If your estranged adult child once gave you a greeting card addressed to #1 Mom or Dad, you might be confused. How did you go from being the best parent ever to being rejected by your child?
It happens. The child who won’t return a parent’s texts today is the very same one who wrote or said the following kinds of things in the past:
“I don’t know what I’d do without you.”
“I’m so glad you’re my mother/father.”
“You’ve always been there for me.”
“I’ll always be there for you.”
What changed between then and now? And when? And why?
The answer may be that there hasn’t been quite as much change as it seems.
There are essentially two reasons why children write beautiful words to parents they’ll later reject. And these reasons can overlap.
1. The child perceives a need for validation in the parent.
Many children say what they believe their parents want to hear, especially at times when it’s traditional to express affection – think Mother’s Day and Father’s Day.
The message may be, “You’re a terrific parent,” “I’ll never stop needing you,” or variations on these and similar themes.
Whether consciously or unconsciously, children heading for estrangement may express these sentiments out of self-preservation, kindness, or both.
If children fear the loss of parental love, self-preservation will drive them to try to please the parent as much as possible.
Parents don’t have to be mean or abusive for children to fear the loss of their love. Children are naturally attuned to how their parents feel about them, and some have less confidence than others in their own worthiness.
If the child is sensitive and kind, he may simply wish to soothe the anxiety or sadness he senses in the parent. Saying what he thinks the parent needs to hear is an act of compassion.
Both self-preservation and kindness may be in play when children offer parents glowing words of adoration, gratitude or praise.
2. The child is ambivalent.
She may believe every word she said in those heartfelt cards and letters. But she also needs space. She’s torn between genuine love and appreciation for the parent, and … something else.
The “something else” could be an uncomfortable sense of obligation that leads to frequent feelings of guilt.
It might be an unfulfilled desire to really be seen by the parent as a separate individual.
It could be an accumulation of hurt feelings from perceived parental criticism, abandonment, or rejection.
In any case, the words were true, but so are the thoughts and feelings that are now fueling estrangement. Both can be true at the same time.
Like many important aspects of life, your child’s feelings toward you aren’t uniform or tidy. Their feelings and attitudes may vary, they may ebb and flow over time, and competing thoughts and feelings can always coexist.
Some of This Is Normal
I spoke to a friend recently who became estranged from his parents in his late 20s. Though he later reconciled (he’d just needed some space to become his own person), he marvels at the loving cards and letters he sent when he first traveled abroad during college.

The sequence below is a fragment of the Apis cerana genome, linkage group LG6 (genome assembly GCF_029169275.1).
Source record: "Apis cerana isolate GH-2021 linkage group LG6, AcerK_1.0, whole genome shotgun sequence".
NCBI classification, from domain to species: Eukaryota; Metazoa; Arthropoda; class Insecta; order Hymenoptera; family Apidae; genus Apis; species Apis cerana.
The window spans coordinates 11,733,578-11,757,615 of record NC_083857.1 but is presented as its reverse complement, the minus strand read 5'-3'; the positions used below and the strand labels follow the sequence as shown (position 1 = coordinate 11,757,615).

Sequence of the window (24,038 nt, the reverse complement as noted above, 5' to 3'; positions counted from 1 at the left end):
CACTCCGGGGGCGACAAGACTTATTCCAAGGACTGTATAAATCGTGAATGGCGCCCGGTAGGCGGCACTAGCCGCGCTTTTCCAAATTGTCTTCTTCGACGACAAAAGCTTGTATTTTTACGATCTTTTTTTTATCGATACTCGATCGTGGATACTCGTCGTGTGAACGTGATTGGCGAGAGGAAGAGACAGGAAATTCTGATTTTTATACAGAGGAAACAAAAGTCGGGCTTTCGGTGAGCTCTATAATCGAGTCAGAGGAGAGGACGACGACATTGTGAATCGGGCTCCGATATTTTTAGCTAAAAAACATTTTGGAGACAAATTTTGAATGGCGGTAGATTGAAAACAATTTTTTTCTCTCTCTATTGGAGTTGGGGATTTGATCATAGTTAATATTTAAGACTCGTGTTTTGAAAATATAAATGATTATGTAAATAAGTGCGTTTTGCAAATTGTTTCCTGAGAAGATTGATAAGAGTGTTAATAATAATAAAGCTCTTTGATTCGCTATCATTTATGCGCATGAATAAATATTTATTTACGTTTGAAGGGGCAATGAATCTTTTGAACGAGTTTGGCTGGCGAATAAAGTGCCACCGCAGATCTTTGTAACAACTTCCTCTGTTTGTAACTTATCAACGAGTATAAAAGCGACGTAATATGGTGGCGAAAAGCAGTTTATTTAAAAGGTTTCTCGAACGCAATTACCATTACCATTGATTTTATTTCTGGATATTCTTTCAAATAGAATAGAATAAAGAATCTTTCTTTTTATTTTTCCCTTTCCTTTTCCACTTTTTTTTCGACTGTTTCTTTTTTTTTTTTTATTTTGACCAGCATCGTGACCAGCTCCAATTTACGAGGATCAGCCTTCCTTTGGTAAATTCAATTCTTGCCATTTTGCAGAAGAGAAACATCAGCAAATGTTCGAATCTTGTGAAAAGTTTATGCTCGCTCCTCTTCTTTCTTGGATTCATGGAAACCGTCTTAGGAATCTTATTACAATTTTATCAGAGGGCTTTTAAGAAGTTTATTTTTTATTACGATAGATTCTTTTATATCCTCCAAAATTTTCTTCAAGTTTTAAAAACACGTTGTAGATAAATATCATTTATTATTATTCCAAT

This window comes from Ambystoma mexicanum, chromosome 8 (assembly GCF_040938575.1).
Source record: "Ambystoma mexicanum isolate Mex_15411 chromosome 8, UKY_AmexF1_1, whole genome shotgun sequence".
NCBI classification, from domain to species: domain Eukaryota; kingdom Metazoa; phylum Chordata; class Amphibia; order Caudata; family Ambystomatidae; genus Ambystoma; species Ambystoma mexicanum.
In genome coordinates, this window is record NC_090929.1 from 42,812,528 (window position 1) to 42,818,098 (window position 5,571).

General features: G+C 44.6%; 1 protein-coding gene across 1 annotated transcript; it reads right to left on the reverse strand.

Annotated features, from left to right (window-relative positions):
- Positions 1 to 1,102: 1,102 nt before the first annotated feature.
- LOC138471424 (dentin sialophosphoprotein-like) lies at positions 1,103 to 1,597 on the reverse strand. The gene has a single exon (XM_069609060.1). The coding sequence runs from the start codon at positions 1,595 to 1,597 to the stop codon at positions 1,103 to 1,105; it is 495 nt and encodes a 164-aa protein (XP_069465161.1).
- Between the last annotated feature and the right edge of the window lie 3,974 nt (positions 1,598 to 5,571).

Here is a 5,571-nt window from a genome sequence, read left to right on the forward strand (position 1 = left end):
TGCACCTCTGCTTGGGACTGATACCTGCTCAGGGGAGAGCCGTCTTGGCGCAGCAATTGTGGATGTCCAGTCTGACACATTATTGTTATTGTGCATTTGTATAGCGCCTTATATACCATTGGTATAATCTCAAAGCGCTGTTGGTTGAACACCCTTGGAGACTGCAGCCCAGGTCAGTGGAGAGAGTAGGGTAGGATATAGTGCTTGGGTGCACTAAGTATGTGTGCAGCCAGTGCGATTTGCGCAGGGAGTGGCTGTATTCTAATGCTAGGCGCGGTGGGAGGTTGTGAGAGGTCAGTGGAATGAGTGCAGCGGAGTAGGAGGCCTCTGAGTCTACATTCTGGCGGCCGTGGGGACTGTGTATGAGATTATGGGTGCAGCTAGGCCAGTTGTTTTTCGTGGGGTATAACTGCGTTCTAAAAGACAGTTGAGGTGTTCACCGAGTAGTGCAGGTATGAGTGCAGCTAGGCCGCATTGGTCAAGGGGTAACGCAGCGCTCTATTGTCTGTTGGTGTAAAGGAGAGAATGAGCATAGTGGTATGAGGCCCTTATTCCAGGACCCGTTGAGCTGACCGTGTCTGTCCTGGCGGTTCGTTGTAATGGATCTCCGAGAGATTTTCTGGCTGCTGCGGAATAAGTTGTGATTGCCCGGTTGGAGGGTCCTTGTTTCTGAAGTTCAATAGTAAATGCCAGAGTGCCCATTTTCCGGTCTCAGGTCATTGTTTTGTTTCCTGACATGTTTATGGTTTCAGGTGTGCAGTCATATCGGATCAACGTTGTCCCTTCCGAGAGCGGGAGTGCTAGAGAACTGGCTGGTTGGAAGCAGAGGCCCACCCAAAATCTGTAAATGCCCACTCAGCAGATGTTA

“I expressed undying affection for them in those letters from abroad,” he told me. “They must have been so confused when a few years later, they couldn’t get me to come visit anymore.”
Like many estranged adult children, my friend had deep ambivalence toward his parents. He loved them, but at a certain point he needed distance from them.
Consequently, he spent several years dodging requests for connection before eventually finding himself more willing to engage.
More than 20 years later, he still isn’t sure exactly why he needed that space. He’s just glad he eventually reunited with his parents before it was too late.
In time, if she keeps growing, your child’s ambivalence may also resolve toward reconciliation. If she has specific complaints about your relationship, you can work on understanding how to address those effectively while you wait. Your child doesn’t need to be available in order for you to do that work.
It may help you to know that people who are emotionally healthy do tend to have mixed feelings, not just all positive or all negative ones, toward their parents. This balanced view is the result of maturity and emotional healing.
Viewing one’s childhood as perfect, or, on the other hand, refusing to acknowledge anything positive your parents ever did, is associated with insecure attachment and poor relationship outcomes.*
So there’s nothing inherently weird or unhealthy about your child who once said, “You’re the best” now saying, “Don’t call me.” As with my friend, it may be simply a phase along the path toward maturity and, eventually, empathy.
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* Steele, H., & Steele, M. Ten Clinical Uses of the Adult Attachment Interview. In Clinical Applications of the Adult Attachment Interview. (The Guildford Press, 2008)